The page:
This was our second Christmas in Uruguay. I don’t think I’ll ever get used to spending the holidays in the summer but I don’t really have much of a choice.
Most Hispanics will tell you that REAL Christmas is on December 24th, aka “Noche Buena,” and the 25th is really just a day to recuperate from all the drinking and eating the night before. In Miami I used to spend Noche Buena, again like most Hispanics, bouncing from house to house. I would always start with dinner at my house, then head to my in-laws houses, and proceeding to go to my husbands extended families houses. It was a long night of eating and trying to gauge on how to stay sober enough to drive (this was obviously pre-baby).
Christmas in Uruguay, while yes they celebrate the 24th, is a bit different. The 24th is dedicated to spending time with family but the real party starts on the 25th. At midnight they shoot off fireworks and open their presents from Santa, aka “Papá Noel,” and do whatever else they do. I wouldn’t know what they do after the fireworks because I’ve been in bed by the time the fireworks go off two years running. On the 25th they usually have barbecues with friends and spend the time talking and eating. Some families spend their day at the beach or lounging in their inflatable pools.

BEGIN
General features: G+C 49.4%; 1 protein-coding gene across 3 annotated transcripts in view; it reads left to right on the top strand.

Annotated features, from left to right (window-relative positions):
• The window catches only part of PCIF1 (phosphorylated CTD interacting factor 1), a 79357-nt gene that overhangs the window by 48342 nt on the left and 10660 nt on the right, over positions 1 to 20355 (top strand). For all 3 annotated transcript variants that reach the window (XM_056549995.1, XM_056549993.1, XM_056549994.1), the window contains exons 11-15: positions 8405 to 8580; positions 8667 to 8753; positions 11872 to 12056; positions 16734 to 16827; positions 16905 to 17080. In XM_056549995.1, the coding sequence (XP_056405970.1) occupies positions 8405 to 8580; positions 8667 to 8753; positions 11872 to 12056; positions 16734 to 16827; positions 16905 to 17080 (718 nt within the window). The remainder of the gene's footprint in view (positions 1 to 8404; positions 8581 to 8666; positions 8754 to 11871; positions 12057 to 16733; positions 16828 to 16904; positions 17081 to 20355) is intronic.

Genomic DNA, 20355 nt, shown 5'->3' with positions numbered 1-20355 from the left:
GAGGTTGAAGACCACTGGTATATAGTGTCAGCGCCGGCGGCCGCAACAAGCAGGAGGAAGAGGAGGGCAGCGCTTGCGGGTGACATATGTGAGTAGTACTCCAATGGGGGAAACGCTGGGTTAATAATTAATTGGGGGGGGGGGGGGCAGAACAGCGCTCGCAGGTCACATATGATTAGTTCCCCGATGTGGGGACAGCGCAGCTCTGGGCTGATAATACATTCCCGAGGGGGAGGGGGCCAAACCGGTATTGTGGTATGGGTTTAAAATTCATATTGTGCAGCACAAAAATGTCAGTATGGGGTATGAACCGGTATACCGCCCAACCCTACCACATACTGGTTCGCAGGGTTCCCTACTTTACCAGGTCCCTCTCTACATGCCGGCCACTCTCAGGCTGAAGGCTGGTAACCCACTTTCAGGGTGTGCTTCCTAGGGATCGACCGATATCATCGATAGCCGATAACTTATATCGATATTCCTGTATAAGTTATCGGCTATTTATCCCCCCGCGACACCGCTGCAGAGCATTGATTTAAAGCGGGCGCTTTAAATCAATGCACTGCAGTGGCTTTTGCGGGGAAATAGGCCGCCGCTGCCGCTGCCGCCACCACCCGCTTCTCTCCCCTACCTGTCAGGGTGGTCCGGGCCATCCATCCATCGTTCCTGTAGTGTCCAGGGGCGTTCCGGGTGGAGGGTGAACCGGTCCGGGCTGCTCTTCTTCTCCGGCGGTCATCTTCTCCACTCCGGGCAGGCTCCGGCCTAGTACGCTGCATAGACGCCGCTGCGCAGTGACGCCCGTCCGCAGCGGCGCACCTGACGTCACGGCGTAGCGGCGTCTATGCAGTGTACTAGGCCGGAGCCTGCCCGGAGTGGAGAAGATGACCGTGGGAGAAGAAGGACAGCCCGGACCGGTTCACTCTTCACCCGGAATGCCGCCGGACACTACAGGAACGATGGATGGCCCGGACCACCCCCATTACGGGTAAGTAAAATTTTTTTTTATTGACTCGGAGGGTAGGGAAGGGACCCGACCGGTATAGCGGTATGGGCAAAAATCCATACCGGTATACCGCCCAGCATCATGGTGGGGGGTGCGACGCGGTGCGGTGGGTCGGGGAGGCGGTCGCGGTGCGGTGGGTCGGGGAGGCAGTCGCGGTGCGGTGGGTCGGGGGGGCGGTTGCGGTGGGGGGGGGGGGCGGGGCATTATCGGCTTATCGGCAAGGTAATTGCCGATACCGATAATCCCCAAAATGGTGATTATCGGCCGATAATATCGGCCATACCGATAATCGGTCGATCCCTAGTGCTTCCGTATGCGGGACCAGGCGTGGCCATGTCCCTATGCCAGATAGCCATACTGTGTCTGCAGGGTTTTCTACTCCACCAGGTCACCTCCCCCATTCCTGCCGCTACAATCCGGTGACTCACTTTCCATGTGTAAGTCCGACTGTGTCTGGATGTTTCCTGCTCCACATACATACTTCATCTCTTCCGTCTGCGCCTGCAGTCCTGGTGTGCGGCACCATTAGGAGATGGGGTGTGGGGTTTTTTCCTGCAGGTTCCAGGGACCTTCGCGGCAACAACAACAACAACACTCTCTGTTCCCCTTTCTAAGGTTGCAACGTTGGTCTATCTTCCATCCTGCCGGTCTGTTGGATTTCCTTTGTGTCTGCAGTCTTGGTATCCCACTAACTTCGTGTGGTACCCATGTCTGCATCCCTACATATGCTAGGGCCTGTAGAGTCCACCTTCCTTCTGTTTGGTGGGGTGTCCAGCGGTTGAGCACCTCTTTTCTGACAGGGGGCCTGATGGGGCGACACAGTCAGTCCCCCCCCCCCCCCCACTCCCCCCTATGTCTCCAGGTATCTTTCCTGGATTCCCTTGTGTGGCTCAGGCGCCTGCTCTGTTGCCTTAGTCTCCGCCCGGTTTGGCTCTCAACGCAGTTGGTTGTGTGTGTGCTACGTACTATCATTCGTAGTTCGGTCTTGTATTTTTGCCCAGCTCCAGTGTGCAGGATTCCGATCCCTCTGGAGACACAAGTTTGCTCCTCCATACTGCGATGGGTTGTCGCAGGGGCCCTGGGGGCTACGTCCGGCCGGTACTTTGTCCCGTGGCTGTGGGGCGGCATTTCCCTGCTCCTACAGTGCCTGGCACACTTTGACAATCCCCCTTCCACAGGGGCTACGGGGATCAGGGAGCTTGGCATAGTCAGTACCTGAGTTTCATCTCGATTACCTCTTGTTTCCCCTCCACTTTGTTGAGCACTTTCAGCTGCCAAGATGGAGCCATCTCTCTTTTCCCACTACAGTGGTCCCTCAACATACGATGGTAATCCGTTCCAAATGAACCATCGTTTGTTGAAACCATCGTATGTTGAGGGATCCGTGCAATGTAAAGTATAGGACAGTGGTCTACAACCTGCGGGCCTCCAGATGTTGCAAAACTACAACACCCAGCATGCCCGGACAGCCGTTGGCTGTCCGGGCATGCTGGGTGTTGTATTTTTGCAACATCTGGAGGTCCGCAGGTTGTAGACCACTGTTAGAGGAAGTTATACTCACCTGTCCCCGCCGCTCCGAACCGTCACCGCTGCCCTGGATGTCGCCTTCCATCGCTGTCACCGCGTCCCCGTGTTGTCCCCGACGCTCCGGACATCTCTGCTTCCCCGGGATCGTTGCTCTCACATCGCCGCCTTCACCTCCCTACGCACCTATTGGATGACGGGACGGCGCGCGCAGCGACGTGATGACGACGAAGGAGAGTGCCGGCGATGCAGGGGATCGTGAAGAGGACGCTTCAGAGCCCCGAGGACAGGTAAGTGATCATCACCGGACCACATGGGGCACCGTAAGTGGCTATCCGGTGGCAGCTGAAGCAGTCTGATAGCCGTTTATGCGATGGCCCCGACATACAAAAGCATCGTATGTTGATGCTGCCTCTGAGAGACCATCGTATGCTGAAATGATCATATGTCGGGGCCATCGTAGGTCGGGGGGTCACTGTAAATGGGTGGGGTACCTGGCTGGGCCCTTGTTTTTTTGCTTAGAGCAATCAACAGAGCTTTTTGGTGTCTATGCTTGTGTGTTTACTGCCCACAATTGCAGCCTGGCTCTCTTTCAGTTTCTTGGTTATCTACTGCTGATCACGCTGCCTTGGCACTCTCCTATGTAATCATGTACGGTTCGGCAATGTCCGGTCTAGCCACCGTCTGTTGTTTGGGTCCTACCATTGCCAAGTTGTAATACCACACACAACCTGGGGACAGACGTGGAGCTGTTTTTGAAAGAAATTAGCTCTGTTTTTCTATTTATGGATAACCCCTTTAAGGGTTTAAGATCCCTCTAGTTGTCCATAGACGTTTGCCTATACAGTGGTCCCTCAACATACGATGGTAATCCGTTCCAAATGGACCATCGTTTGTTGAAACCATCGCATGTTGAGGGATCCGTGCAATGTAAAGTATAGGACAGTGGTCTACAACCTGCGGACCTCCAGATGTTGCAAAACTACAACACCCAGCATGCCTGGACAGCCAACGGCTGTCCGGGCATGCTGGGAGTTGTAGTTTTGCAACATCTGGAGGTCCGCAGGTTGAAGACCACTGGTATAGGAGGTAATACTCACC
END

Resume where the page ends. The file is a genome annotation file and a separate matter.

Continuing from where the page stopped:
Since summer starts a few days before Christmas here, a lot of people spend their Christmas on vacation in Punta del Este or Brazil. Lounging on beaches and enjoying the sun doesn’t really FEEL like Christmas to ME but I’m sure most people on the north side of the equator would feel the same.
This year while sure we ate our traditional Cuban meal of lechón with white rice and black beans, it just didn’t feel like Christmas. I can say that I loved that Paloma loved her gifts. This year we got her a slide, puzzles, one of those pull string walking toys and a scoot car toy. I love her reaction every time she goes down the slide! She laughs and laughs and has now tried climbing UP the slide. I would have taken pictures but let’s be real I was too busy trying to control my panic attack. Christmas morning we had breakfast and watched Disneys A Christmas Carol and Home Alone. Home Alone was the first movie Paloma actually sat and watched the WHOLE thing. She’s got great taste.